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Black Turnout Likely to Decide Chabot’s Fate

For the past few months, Ohio state Rep. Steve Driehaus (D) has spent his Sunday mornings attending services at two or three black churches in the Cincinnati area.

After the service is over, the Democrat hands out campaign material that includes photos of him and Democratic presidential nominee Sen. Barack Obama (Ill.).

Driehaus, who is white, has also brought out Congressional Black Caucus members such as Reps. Sheila Jackson Lee (D-Texas), Gwen Moore (D-Wis.) and James Clyburn (D-S.C.) to campaign with him as he seeks to unseat Rep. Steve Chabot (R).

That’s because to win the historically conservative district, Democrats are hoping above-average black turnout due to excitement about Obama’s candidacy will push Driehaus over the finish line against Chabot. Almost 30 percent of the district’s residents are black.

Thus far there has been only anecdotal evidence in early voting patterns of higher black turnout than in previous cycles. Registered Democrats are, however, leading the district so far in early voting totals from the Hamilton County Board of Elections.

The board also has received a record 78,000 absentee ballots, including 31,000 from registered Democrats, 20,000 from registered Republicans and 27,000 from independents. More than 17,000 registered voters have cast their ballots early in Hamilton County, which makes up most of the 1st district.

Hamilton County does not have any demographic data from the ballots, but state Rep. Tyrone Yates (D) of Cincinnati said he’s seen a “tsunami of African-American voters” lined up to vote early in Ohio.

“The [line] of African-Americans stretched daily and continuously outside of the Board of Elections, all day long,” Yates said. “Ninety-five percent of those votes are going to go to Steve Driehaus.”

Yates said he expects black turnout in the district to increase 100 percent to 200 percent over 2006 because of Obama’s candidacy and the presidential election cycle. But it’s uncertain whether the same voters who line up for Obama will also vote for Driehaus.

“I’ve actually been surprised as I have spoken with voters who tell me that they have not skipped a single vote on a five-page ballot,” Yates said.

Nonetheless, it’s been difficult to gauge black turnout in Cincinnati in recent cycles. In 2006, Republican gubernatorial nominee Ken Blackwell, who is black and from the area, won Hamilton County by 2,000 votes while losing the election statewide by a 25 points.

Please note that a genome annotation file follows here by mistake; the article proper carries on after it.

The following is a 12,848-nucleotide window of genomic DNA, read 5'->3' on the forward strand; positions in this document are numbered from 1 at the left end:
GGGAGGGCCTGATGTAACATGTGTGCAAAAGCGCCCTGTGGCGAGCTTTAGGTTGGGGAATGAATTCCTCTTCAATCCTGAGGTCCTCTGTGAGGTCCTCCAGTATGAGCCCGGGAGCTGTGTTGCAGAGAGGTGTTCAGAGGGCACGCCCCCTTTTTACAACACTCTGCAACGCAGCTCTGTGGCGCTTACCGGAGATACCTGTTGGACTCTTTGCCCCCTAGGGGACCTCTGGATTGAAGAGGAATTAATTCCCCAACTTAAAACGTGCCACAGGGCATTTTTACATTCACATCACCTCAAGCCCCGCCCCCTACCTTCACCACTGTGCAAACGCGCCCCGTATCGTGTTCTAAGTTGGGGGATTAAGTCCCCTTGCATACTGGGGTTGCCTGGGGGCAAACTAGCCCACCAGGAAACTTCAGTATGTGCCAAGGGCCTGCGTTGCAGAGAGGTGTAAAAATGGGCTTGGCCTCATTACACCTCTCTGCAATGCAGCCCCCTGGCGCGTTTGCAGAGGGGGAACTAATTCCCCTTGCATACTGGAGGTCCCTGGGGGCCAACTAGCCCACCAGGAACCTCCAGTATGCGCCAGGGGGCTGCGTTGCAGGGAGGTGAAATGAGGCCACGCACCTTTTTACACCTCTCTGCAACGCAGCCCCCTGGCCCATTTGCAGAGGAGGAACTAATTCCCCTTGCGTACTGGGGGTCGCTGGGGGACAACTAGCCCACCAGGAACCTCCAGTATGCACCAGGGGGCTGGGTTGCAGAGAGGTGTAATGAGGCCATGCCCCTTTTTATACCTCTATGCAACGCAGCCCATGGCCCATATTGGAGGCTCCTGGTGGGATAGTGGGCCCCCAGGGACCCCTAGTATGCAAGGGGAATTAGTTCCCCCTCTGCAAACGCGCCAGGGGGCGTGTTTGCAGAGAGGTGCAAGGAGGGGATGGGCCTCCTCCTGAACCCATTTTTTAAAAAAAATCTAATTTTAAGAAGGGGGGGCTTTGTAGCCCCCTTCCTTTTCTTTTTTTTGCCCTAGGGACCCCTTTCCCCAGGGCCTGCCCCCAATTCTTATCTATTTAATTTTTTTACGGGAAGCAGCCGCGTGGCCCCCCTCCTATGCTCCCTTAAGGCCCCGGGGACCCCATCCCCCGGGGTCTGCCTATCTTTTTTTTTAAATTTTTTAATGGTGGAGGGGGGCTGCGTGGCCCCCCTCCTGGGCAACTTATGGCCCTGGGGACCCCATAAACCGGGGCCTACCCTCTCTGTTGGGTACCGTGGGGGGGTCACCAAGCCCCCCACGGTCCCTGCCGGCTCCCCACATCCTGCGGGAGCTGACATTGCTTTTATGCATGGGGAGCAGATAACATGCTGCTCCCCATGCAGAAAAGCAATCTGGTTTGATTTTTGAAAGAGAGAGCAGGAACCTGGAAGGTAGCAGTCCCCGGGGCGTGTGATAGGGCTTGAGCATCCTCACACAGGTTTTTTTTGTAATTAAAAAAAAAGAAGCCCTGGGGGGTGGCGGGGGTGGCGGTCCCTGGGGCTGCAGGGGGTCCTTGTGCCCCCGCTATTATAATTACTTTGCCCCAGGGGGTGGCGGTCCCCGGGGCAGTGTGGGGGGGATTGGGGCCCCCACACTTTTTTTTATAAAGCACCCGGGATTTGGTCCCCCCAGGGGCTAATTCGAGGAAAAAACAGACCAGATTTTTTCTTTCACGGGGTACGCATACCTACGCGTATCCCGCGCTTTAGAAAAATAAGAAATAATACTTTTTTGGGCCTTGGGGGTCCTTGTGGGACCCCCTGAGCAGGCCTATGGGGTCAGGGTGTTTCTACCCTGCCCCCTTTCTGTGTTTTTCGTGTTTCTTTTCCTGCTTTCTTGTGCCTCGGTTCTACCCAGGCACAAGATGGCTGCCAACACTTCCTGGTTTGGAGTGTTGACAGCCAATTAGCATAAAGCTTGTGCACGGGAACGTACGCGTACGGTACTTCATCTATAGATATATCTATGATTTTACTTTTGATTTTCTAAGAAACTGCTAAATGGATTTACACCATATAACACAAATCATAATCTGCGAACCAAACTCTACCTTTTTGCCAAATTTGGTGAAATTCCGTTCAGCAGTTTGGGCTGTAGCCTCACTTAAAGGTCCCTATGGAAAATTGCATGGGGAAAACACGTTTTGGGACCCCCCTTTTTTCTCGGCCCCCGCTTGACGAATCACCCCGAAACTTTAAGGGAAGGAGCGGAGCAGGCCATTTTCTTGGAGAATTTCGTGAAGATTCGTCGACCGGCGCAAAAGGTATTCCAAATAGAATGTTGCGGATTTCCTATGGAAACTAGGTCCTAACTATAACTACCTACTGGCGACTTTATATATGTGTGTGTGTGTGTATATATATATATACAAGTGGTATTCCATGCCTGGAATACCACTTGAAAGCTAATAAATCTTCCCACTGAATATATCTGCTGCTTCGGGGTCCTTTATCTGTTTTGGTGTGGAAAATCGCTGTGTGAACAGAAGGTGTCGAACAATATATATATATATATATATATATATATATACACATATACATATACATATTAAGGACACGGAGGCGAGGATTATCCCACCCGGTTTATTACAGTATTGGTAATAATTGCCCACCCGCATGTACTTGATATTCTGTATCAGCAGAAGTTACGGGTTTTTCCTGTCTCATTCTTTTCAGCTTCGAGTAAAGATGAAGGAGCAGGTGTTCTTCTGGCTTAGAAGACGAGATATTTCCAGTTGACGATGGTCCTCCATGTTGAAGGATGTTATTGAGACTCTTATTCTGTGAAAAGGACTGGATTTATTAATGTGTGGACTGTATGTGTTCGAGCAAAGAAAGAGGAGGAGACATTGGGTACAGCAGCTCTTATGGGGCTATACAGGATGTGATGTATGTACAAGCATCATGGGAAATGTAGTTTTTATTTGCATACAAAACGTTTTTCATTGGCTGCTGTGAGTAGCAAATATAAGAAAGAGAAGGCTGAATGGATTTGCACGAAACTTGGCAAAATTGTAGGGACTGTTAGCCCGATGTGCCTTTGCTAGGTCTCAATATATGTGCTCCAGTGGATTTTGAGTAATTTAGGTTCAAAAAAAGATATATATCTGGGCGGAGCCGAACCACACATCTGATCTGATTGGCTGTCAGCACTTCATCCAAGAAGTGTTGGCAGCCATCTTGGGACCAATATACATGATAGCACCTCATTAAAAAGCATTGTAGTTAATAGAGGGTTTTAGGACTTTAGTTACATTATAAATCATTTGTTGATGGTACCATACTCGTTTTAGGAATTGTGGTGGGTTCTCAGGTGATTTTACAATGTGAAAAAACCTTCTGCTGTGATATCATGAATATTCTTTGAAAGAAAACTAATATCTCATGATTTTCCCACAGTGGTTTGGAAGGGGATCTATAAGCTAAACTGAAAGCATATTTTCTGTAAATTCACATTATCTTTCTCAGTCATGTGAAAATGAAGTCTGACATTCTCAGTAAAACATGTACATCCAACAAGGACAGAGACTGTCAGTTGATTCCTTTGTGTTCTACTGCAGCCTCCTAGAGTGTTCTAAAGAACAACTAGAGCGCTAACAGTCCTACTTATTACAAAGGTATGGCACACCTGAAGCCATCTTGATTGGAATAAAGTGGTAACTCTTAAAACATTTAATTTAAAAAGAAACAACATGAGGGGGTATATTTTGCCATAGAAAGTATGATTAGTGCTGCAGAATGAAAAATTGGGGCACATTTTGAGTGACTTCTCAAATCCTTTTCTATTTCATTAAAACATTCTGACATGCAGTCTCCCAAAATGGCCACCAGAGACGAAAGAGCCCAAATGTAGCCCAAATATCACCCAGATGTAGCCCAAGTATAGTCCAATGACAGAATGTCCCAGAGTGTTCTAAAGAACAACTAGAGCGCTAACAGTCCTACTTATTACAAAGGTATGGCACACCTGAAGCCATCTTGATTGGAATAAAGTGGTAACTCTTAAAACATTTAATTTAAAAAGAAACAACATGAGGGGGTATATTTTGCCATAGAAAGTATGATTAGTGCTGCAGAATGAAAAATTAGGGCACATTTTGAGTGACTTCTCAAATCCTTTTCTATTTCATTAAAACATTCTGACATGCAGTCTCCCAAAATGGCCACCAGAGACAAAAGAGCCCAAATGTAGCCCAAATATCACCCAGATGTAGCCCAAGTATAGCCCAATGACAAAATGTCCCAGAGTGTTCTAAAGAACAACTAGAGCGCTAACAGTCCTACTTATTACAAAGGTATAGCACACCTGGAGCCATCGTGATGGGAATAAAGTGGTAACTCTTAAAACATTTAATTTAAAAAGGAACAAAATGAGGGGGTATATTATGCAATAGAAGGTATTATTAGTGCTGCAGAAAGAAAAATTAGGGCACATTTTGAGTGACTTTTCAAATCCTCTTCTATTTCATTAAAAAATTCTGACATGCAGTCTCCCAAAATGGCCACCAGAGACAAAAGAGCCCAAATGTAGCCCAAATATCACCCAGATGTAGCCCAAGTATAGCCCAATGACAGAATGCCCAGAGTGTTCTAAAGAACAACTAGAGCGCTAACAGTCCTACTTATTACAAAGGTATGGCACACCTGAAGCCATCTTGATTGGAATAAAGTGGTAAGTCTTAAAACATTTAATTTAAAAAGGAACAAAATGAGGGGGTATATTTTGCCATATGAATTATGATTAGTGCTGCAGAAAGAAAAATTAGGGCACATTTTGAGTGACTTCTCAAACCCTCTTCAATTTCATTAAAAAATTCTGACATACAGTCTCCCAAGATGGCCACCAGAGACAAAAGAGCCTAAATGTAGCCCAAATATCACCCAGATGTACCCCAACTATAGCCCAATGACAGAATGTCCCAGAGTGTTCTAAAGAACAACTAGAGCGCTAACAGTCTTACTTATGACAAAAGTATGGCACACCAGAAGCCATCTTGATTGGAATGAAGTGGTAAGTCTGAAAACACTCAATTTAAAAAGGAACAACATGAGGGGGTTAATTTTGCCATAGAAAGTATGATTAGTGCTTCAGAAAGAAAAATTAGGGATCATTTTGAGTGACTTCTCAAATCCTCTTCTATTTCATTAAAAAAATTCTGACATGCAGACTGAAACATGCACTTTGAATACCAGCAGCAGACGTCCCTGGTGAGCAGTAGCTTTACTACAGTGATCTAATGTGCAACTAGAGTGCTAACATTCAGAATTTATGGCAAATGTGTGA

“I think that, while I could never quantify it for certain, but I think for African-Americans particularly here in Hamilton County, they found themselves quite conflicted,” Hamilton County Democratic Party Executive Director Caleb Faux said.

Also in Hamilton County in 2006, Chabot defeated City Councilman John Cranley (D) by about 6,000 votes. Political observers say Democrats were hesitant to push out the black vote in Cincinnati in 2006 with Blackwell on the ticket, a circumstance that has changed this cycle.

Faux said voter turnout in heavily black precincts almost doubles in presidential cycles — a much higher variation than in some of the predominantly white upper-class neighborhoods in the district.

According to sources in the district, Chabot has stronger relationships with some of the more socially conservative pastors at local black churches. When asked about his campaign’s outreach to the black community, Chabot spokeswoman Katie Fox said the Congressman has visited a handful of black churches in the district and, along with Driehaus, attended the Black Family Reunion parade earlier this year.

“Steve is pretty consistent with his campaign methods,” Fox wrote in an e-mail. “He specifically requests that the last week or two be left as open as possible (and with fundraisers and debates wrapped up, that is a lot more feasible now than it was two weeks ago) so he can canvass the district, from farmland to the urban communities.”

The Rev. Damon Lynch III, a pastor at New Prospect Baptist Church in Cincinnati, said Chabot has never stopped by one of his services in his 19 years at the church, but added that he is welcome anytime.

He said that because the black community tends to favor Democrats, Republican politicians don’t stop by his congregation that often. It’s common, however, for Democratic candidates — white or black — to stop by his church. Last Sunday, Lynch recognized Driehaus sitting in a pew.

This year, Lynch has also seen increased excitement about voting in his congregation.

“Probably because of the top of the Democratic ticket, there’s a little more excitement,” he said. “I tend to think we have a politically active congregation — they understand the value of their vote. But I think this year, Sen. Obama’s candidacy has garnered more excitement.”

But whether Driehaus can benefit from that excitement will be known only on Election Day.

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